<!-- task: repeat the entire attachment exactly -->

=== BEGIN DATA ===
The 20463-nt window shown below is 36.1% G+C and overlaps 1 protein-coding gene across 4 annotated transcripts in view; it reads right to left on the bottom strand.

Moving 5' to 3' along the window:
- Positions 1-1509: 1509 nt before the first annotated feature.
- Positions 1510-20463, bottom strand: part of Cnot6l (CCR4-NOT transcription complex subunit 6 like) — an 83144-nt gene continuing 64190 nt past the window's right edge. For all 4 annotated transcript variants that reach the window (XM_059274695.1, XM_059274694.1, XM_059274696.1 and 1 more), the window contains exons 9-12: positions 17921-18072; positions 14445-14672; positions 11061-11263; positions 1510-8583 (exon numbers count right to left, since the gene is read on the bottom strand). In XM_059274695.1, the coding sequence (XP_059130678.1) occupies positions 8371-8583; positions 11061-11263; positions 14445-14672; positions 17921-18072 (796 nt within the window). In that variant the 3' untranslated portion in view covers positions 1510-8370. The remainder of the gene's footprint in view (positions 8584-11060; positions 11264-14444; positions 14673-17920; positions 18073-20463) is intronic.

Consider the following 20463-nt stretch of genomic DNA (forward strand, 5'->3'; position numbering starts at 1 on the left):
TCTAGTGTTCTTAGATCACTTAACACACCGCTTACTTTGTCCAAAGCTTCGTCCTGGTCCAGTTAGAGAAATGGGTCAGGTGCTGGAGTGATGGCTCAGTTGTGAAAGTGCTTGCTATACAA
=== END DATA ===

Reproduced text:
The 20463-nt window shown below is 36.1% G+C and overlaps 1 protein-coding gene across 4 annotated transcripts in view; it reads right to left on the bottom strand.

Moving 5' to 3' along the window:
- Positions 1-1509: 1509 nt before the first annotated feature.
- Positions 1510-20463, bottom strand: part of Cnot6l (CCR4-NOT transcription complex subunit 6 like) — an 83144-nt gene continuing 64190 nt past the window's right edge. For all 4 annotated transcript variants that reach the window (XM_059274695.1, XM_059274694.1, XM_059274696.1 and 1 more), the window contains exons 9-12: positions 17921-18072; positions 14445-14672; positions 11061-11263; positions 1510-8583 (exon numbers count right to left, since the gene is read on the bottom strand). In XM_059274695.1, the coding sequence (XP_059130678.1) occupies positions 8371-8583; positions 11061-11263; positions 14445-14672; positions 17921-18072 (796 nt within the window). In that variant the 3' untranslated portion in view covers positions 1510-8370. The remainder of the gene's footprint in view (positions 8584-11060; positions 11264-14444; positions 14673-17920; positions 18073-20463) is intronic.

Consider the following 20463-nt stretch of genomic DNA (forward strand, 5'->3'; position numbering starts at 1 on the left):
TCTAGTGTTCTTAGATCACTTAACACACCGCTTACTTTGTCCAAAGCTTCGTCCTGGTCCAGTTAGAGAAATGGGTCAGGTGCTGGAGTGATGGCTCAGTTGTGAAAGTGCTTGCTATACAA